January 20, 2021
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The increasingly important role of caregivers

By: Julie Ann Soukoulis
December 13, 2019

There was an entire panel discussion about caregiving and the important role caregivers play at theUsAgainstAlzheimer’s National Alzheimer’s Summit in Washington D.C., which Lakelyn Hogan attended as Home Instead Senior Care’s Gerontologist and Caregiver Advocate to learn more about the current state of Alzheimer’s and caregiving.  Here is more review from her visit:

While “caregiver” is a frequently used term, people don’t always self-identify as a caregiver. Whether the person sees themselves as a caregiver or not, the panel urged researchers and clinicians to recognize the value that a caregiver or care partner brings to the care plan for someone living with Alzheimer’s. Caregivers can offer up a wealth of information about diet, sleep, physical activity and cognitive function, but their well-being should be evaluated just as would the person they are caring for.

Alzheimer’s Policy

Two important pieces of policy are actively being discussed.

1. The CHANGE Act would direct the Centers for Medicare and Medicaid Services to identify a uniform, reliable cognitive impairment detection tool. This policy is important because doctors miss a dementia diagnosis about half of the time. Early detection allows for better access to care, support and resources.

2. Increase funding for Alzheimer’s research. The U.S. House of Representatives will soon be voting on funding levels for Alzheimer’s research at the National Institutes of Health. This year the request is a million increase.   

I encourage you to take action. Contact your legislators and tell them to support the CHANGE Act and funding increase.  To learn more google the CHANGE Act of 2019.

Women and communities of color are at higher risk of Alzheimer’s

Alzheimer’s disease does not discriminate; however, there are certain segments of the population that are at a higher risk of Alzheimer’s disease, one of which is women. Two-thirds of people living with dementia are women. Women are also more likely to take on the caregiving role for a person living with dementia. The WomenAgainstAlzheimer’s organization has created a Be Brain Powerful campaign to raise awareness of this issue amongst women and encourage them to take care of their brain health. 

Communities of color are also at a higher risk of dementia. African Americans are twice as likely to develop Alzheimer’s disease than Caucasians. Latinos are one and a half times as likely to develop Alzheimer’s disease than non-Latino whites. Soon, 40 percent of people living with dementia will be people of color. Two great organizations are helping raise awareness and support for those living with dementia in communities of color: AfricanAmericansAgainstAlzheimer’s and LatinosAgainstAlzheimer’s.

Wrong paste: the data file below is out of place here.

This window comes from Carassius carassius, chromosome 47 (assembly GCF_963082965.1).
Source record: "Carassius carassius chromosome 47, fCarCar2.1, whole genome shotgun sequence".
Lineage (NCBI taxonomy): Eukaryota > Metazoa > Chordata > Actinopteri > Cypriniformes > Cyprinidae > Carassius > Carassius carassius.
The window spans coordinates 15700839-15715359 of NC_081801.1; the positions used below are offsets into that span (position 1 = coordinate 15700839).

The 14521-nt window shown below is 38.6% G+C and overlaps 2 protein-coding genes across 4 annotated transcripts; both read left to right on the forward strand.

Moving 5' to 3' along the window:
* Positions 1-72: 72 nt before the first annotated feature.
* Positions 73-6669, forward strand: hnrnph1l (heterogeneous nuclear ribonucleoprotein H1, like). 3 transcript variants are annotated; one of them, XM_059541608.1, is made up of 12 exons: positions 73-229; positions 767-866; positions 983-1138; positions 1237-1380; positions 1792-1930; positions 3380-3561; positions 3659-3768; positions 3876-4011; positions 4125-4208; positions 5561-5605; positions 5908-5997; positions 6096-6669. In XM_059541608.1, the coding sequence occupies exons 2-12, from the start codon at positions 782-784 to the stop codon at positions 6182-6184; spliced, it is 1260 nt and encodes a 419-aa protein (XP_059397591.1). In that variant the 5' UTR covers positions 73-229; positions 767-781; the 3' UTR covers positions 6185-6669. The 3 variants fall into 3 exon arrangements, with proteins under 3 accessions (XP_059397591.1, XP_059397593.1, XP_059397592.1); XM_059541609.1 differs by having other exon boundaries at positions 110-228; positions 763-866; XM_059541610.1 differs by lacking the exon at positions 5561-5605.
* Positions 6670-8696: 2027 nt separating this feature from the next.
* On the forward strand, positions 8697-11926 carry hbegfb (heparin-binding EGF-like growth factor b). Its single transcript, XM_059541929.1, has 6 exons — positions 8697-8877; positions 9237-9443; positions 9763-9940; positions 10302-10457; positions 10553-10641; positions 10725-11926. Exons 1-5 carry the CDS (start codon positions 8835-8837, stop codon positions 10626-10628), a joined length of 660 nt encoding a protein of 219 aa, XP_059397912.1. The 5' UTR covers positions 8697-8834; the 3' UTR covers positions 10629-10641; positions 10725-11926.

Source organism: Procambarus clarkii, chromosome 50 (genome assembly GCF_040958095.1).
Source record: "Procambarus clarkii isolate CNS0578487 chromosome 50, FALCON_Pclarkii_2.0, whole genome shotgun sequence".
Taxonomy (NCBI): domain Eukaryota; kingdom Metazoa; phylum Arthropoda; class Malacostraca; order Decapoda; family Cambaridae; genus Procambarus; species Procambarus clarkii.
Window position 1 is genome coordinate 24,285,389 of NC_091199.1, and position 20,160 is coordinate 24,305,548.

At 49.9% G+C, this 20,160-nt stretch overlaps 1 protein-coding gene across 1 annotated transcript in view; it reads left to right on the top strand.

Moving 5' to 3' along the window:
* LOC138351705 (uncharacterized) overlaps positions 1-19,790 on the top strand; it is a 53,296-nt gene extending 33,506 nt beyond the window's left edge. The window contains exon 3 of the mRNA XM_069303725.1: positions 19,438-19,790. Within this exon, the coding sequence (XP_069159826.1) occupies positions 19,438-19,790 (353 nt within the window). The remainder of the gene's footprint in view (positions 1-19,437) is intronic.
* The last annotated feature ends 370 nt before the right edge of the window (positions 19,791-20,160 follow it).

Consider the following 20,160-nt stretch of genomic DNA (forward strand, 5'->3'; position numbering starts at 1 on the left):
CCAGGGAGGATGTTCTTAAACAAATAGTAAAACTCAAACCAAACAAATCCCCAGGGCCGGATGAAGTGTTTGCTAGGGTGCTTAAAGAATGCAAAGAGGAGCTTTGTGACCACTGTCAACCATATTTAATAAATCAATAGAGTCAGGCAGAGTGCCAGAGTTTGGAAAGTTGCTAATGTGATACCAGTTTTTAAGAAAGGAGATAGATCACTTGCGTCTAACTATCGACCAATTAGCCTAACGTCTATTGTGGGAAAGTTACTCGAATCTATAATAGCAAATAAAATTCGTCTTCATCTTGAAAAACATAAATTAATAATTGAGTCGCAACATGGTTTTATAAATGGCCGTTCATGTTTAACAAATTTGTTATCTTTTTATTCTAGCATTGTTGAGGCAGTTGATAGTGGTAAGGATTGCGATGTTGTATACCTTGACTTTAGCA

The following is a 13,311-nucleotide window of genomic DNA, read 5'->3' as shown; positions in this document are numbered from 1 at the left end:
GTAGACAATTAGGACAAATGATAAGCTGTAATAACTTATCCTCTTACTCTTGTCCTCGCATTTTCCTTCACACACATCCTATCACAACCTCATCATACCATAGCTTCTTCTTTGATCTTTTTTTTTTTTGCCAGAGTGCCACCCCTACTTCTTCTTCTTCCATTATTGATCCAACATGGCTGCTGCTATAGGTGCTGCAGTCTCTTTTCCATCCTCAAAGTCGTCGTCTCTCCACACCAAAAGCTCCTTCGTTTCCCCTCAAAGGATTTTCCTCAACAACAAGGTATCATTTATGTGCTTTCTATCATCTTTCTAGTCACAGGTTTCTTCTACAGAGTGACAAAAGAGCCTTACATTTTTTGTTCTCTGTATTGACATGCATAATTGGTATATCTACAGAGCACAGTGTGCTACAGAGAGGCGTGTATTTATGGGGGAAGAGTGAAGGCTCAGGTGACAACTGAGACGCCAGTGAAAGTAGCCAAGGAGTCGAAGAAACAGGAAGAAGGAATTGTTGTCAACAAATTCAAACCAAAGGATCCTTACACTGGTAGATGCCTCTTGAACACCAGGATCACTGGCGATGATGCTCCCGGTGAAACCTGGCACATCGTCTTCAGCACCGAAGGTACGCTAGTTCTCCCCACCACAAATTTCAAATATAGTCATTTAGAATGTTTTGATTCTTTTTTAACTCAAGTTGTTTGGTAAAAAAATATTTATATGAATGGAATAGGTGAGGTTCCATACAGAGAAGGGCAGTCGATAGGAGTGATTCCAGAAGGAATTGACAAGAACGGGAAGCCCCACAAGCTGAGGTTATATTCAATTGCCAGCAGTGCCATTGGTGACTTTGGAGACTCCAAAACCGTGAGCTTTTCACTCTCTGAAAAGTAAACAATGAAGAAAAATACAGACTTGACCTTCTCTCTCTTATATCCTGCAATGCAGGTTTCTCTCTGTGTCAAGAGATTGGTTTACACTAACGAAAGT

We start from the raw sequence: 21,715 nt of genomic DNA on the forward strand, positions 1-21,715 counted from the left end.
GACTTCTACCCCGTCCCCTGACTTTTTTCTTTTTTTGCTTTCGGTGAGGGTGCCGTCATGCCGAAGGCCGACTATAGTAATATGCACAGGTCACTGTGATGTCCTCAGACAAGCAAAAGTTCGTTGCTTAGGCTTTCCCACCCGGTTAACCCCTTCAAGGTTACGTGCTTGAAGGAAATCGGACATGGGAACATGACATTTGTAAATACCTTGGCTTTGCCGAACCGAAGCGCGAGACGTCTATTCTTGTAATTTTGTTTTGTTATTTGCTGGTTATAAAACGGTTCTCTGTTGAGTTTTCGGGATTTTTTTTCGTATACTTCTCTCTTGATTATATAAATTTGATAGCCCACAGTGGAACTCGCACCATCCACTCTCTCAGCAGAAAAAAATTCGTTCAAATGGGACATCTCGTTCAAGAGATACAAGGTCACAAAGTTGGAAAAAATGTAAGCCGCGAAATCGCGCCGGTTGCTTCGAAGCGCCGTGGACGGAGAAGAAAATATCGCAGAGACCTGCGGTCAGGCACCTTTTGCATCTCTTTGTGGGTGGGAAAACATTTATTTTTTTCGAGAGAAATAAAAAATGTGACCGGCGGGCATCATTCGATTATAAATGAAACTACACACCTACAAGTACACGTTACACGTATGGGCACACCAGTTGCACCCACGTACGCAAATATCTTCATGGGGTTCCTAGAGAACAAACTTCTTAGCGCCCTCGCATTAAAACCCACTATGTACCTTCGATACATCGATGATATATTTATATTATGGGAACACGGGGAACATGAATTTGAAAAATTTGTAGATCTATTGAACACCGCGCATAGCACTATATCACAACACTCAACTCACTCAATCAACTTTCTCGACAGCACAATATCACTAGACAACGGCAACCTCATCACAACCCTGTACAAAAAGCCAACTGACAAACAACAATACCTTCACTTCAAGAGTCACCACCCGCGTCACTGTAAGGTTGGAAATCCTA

What to call dementia?

An interesting discussion took place around the words used to describe dementia. The panel leader Angela Taylor from the Lewy Body Dementia Association pointed out that the nomenclature around what to call dementia may differ amongst various stakeholders – healthcare, government and the public. Additionally, some cultures lack dementia education and awareness, which can lead to denial, shame and the use of undesirable terms like “demented” or “crazy” to describe people living with cognitive impairment.

 A dementia diagnosis does not automatically mean the brain has failed. The disease progresses over time and it is important to honor the person where they’re at in the progression. Maybe it’s time to think of dementia as a spectrum similar to the autism spectrum. The consensus: Regardless the stakeholder, it’s critical to use “person first” language because a person is still a person; dementia does not define who they are.

If you need support caring for someone living with this disease, please call the Alzheimer’s Association’s 24/7 helpline at 800-272-3900. Our local office in Santa Rosa can be reached at 707- 573-1210.   If you need a community of online supporters to rally around you, begin following the Remember For Alzheimer’s Facebook page. 


Julie Ann Soukoulis is the owner of Home Instead Senior care office in Rohnert Park, mother of two and passionate about healthy living at all ages. Having cared for her own two parents, she understands your struggles and aims, through her website, to educate and encourage seniors & caregivers. Have a caregiving or aging concern?  She’d love to hear from you at 586-1516 anytime.